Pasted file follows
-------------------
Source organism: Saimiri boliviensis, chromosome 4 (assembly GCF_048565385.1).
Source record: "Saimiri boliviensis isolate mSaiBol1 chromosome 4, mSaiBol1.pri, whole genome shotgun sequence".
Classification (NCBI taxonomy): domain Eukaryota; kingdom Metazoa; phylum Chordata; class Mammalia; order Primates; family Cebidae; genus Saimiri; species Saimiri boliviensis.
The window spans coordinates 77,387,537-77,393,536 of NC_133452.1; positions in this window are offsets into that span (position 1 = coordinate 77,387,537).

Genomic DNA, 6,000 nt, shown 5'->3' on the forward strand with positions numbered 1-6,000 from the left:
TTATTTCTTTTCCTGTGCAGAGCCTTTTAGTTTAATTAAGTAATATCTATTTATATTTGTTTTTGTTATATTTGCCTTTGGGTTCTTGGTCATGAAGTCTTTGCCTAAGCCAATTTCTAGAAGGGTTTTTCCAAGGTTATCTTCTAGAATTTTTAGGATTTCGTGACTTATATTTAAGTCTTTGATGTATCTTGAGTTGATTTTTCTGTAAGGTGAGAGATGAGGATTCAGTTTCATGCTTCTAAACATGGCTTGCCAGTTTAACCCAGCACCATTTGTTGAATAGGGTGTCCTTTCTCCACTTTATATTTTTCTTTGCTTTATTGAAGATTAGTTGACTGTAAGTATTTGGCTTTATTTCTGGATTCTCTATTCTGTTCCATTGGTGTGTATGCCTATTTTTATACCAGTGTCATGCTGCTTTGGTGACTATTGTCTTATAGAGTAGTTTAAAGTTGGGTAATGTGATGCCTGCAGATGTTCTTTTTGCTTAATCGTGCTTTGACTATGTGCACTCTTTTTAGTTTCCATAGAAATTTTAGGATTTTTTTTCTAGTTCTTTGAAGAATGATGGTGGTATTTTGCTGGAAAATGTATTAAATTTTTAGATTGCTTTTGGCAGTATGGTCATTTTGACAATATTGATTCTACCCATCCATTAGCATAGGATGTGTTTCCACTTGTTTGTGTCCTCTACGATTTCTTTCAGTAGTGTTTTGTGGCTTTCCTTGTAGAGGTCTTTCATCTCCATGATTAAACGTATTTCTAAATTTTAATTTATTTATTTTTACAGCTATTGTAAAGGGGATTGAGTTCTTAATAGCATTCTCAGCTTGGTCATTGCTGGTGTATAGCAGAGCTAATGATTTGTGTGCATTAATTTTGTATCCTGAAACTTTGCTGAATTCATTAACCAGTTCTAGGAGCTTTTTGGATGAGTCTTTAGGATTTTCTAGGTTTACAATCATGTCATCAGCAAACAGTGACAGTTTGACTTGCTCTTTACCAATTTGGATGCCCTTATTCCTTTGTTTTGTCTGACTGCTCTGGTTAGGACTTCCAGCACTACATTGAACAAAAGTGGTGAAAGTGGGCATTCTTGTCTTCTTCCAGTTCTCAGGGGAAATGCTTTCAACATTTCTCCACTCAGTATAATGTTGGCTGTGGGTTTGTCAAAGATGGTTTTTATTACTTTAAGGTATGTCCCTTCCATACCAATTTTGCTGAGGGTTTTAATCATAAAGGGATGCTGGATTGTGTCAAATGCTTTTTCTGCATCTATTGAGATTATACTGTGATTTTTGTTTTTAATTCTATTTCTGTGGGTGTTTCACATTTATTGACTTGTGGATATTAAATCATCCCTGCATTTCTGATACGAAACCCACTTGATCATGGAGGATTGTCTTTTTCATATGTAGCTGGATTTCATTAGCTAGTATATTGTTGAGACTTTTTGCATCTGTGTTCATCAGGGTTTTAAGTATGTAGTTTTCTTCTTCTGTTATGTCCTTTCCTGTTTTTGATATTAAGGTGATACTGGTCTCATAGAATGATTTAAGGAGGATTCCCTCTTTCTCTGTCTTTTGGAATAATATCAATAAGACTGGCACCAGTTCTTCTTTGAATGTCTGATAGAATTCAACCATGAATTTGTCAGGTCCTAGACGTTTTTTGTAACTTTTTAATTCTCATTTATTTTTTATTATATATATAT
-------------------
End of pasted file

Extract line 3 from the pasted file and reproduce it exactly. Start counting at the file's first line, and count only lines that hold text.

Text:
Classification (NCBI taxonomy): domain Eukaryota; kingdom Metazoa; phylum Chordata; class Mammalia; order Primates; family Cebidae; genus Saimiri; species Saimiri boliviensis.